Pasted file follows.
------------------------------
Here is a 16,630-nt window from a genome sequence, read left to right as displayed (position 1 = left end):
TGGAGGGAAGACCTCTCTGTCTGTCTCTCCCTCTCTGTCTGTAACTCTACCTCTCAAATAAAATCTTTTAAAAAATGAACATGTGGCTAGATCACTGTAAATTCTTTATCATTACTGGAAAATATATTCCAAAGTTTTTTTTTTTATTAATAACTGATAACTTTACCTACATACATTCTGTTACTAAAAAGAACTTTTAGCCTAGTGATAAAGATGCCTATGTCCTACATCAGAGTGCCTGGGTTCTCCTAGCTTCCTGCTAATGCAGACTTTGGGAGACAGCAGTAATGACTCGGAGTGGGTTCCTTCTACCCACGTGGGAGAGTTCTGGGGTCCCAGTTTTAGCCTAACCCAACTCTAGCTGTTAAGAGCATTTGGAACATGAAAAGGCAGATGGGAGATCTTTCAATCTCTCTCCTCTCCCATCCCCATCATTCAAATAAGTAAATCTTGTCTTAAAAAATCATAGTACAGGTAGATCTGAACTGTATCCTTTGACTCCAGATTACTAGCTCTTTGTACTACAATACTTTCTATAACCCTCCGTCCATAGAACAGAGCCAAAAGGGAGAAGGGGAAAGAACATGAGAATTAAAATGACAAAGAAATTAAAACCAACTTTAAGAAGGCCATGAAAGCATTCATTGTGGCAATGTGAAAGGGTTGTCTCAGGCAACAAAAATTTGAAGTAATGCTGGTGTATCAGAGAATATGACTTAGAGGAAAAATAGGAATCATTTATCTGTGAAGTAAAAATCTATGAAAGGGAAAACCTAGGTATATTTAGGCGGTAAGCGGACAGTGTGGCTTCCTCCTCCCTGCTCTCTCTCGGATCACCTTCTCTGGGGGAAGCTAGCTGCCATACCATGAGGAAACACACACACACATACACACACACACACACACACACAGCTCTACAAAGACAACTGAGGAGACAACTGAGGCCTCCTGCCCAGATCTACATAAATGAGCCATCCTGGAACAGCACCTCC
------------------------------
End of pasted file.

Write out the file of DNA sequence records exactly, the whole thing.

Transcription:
Here is a 16,630-nt window from a genome sequence, read left to right as displayed (position 1 = left end):
TGGAGGGAAGACCTCTCTGTCTGTCTCTCCCTCTCTGTCTGTAACTCTACCTCTCAAATAAAATCTTTTAAAAAATGAACATGTGGCTAGATCACTGTAAATTCTTTATCATTACTGGAAAATATATTCCAAAGTTTTTTTTTTTATTAATAACTGATAACTTTACCTACATACATTCTGTTACTAAAAAGAACTTTTAGCCTAGTGATAAAGATGCCTATGTCCTACATCAGAGTGCCTGGGTTCTCCTAGCTTCCTGCTAATGCAGACTTTGGGAGACAGCAGTAATGACTCGGAGTGGGTTCCTTCTACCCACGTGGGAGAGTTCTGGGGTCCCAGTTTTAGCCTAACCCAACTCTAGCTGTTAAGAGCATTTGGAACATGAAAAGGCAGATGGGAGATCTTTCAATCTCTCTCCTCTCCCATCCCCATCATTCAAATAAGTAAATCTTGTCTTAAAAAATCATAGTACAGGTAGATCTGAACTGTATCCTTTGACTCCAGATTACTAGCTCTTTGTACTACAATACTTTCTATAACCCTCCGTCCATAGAACAGAGCCAAAAGGGAGAAGGGGAAAGAACATGAGAATTAAAATGACAAAGAAATTAAAACCAACTTTAAGAAGGCCATGAAAGCATTCATTGTGGCAATGTGAAAGGGTTGTCTCAGGCAACAAAAATTTGAAGTAATGCTGGTGTATCAGAGAATATGACTTAGAGGAAAAATAGGAATCATTTATCTGTGAAGTAAAAATCTATGAAAGGGAAAACCTAGGTATATTTAGGCGGTAAGCGGACAGTGTGGCTTCCTCCTCCCTGCTCTCTCTCGGATCACCTTCTCTGGGGGAAGCTAGCTGCCATACCATGAGGAAACACACACACACATACACACACACACACACACACACAGCTCTACAAAGACAACTGAGGAGACAACTGAGGCCTCCTGCCCAGATCTACATAAATGAGCCATCCTGGAACAGCACCTCC